Carlos Gomez Is Special In Center Field | Disciples of Uecker

Disciples of Uecker

We'd like to go to the Playoffs, that would be cool.

Carlos Gomez has been a plus defender in center field since he first donned a big-league uniform. FanGraphs estimates he’s been worth +64.6 runs defensively over his seven-year career, which using the sabermetric standard of ten runs equaling a “win,” we can effectively argue that Gomez has been worth six wins above the norm with his glove alone.

That can be a bit abstract to think about. On Monday night, though, Gomez’s glove in center field quite literally stole a potential victory from the Cincinnati Reds.

It got a bit dicey in the top of the ninth inning when Francisco Rodriguez issued a two-out walk to Derrick Robinson after an eight-pitch battle. The free pass brought up Joey Votto with a chance to take a one-run lead with a home run. K-Rod tried to tie him up with a fastball on the inner half, but Votto barreled up the baseball and launched a moonshot to center. What appeared to be a go-ahead home run and a blown save quickly transformed into one of the greatest plays of the entire Major League Baseball season.


Statistically, Carlos Gomez has been the best center field (or outfield) defender in all of baseball. Only Baltimore’s third baseman Manny Machado owns a higher UZR, and only Atlanta’s shortstop Andrelton Simmons has more defensive runs saved. In almost every defensive metric, Gomez has been truly elite, and Monday’s spectacular game-saving play just serves as a dramatic example of that elite status.

His defensive prowess is one of the main reasons he’s already been a five-win player this season and why he currently ranks number one in the National League in WAR (Wins Above Replacement). Sure, he’s playing at an All-Star level. In reality, though, he’s compiling MVP-type numbers. And for those who argue defense is overrated by statheads, it’s hard to overstate the magnitude of his leaping grab against the Reds.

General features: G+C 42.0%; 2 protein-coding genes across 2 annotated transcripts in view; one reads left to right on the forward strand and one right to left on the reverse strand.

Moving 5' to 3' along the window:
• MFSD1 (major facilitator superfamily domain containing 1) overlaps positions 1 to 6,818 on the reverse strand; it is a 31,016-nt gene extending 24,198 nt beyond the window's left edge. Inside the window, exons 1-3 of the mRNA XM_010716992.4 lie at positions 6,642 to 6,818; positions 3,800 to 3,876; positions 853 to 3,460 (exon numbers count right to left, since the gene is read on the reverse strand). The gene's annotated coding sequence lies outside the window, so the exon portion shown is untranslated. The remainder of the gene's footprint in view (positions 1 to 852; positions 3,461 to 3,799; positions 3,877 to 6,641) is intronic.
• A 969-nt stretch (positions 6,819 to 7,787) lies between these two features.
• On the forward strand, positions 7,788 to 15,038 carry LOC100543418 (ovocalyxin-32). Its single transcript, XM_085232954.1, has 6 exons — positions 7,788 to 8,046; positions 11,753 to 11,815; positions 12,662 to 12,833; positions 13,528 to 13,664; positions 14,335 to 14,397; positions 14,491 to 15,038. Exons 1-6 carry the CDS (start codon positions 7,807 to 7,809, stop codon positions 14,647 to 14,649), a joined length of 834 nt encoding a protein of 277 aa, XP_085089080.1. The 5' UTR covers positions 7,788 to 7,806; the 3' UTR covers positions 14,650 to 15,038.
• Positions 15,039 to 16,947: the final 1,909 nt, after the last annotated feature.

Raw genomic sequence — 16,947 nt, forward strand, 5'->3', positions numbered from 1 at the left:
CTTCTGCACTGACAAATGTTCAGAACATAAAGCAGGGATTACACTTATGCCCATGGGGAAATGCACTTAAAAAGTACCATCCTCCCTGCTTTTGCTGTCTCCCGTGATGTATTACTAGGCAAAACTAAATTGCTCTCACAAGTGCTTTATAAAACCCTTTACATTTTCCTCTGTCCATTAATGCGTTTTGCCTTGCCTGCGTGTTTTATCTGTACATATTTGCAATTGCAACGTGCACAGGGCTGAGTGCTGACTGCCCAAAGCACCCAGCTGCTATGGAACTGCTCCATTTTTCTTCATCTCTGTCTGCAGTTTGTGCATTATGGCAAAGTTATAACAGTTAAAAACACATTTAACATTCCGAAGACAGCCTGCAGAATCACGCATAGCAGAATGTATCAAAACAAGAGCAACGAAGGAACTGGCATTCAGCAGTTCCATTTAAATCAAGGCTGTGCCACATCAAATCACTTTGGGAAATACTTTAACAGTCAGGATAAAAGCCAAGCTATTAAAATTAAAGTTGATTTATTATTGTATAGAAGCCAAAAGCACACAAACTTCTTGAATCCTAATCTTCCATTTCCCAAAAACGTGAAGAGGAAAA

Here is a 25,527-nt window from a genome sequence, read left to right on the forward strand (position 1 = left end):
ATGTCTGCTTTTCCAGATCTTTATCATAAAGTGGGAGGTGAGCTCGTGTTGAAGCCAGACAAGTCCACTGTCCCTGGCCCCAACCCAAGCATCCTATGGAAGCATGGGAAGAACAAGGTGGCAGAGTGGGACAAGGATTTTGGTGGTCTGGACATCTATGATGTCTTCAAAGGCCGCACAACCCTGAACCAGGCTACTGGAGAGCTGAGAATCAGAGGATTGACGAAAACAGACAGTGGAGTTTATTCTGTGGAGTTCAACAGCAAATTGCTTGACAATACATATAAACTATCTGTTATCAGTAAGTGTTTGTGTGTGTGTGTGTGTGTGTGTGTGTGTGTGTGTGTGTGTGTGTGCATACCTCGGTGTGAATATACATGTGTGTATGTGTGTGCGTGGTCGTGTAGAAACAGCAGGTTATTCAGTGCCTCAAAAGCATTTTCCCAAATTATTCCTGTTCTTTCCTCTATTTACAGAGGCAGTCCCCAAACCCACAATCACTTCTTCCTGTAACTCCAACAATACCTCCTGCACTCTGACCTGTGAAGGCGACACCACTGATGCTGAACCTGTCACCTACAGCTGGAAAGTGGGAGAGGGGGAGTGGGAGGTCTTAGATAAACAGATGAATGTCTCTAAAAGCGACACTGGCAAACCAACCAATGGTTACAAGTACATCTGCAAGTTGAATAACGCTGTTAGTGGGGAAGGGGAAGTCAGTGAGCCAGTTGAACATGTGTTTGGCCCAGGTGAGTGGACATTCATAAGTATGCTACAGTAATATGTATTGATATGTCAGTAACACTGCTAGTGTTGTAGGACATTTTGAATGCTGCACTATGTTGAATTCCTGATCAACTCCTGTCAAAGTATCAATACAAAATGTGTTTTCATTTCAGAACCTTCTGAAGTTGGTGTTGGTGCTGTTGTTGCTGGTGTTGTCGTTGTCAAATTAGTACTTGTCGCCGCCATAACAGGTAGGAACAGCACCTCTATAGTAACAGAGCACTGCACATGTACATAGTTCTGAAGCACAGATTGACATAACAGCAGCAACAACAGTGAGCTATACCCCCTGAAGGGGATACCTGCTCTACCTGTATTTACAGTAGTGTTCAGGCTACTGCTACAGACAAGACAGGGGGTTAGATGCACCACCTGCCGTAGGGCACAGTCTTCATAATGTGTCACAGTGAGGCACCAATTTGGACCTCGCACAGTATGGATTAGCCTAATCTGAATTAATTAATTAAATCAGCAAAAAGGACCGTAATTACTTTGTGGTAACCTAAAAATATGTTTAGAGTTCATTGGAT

It may only be the second week of July, but Gomez has to be the favorite to win a Gold Glove this season. We can make jokes about his offensive production and how that finally makes him a candidate for the award. More specifically, though, this will be the first year in a Brewers uniform where he will likely amass 600 plate appearances. Part time players don’t deserve Gold Glove awards, and Gomez’s turnaround at the plate has finally made it worth giving him the everyday role in center.

The great Mark Simon of ESPN’s SweetSpot network wrote an article last month in which he argued opposing hitters simply cannot hit the baseball over Gomez’s head. At the time of the article, Gomez had only allowed one non-homer to land over his head in straight-away center field. It was a double to Adrian Gonzalez in Los Angeles on April 26. Since then, Gomez has also allowed a double to Starling Marte. Still, the larger point holds true. Carlos Gomez can go back on the baseball better than anyone in the game.

To make the point a little more nuanced, he’s truly special at Miller Park where he’s familiar with the dimensions and very comfortable with his routes. As of July 9, Gomez hasn’t allowed a single non-homer to get over his head at Miller Park when he’s going back on the baseball.

The massive white space in and around the circle illustrates Gomez’s impact in center field. There has not been a single hit anywhere near the wall in center field. Not one. That’s almost unfathomable to think about. That means every single baseball hit to center to deep center field in Miller Park has either been a home run or caught. No doubles caroming off the top of the wall. No screaming liners misread off the bat. No balls skipping off the tip of his glove. It’s been nothing but death for fly balls hit to center field in Miller Park.

Carlos Gomez can still amaze fans with Web Gems, but he’s also becoming more intelligent defensively. He’s taking better routes. He’s getting better reads. He’s not just relying on his plus-speed to make up for occasional mistakes. Carlos Gomez has developed into the best center fielder in all of baseball, and it’s getting to the point that it may not even be a debate.

Just ask Joey Votto. There’s likely not a doubt in his mind who’s the best outfield defender in Major League Baseball. He saw it firsthand on Monday evening, and it cost his team a victory.

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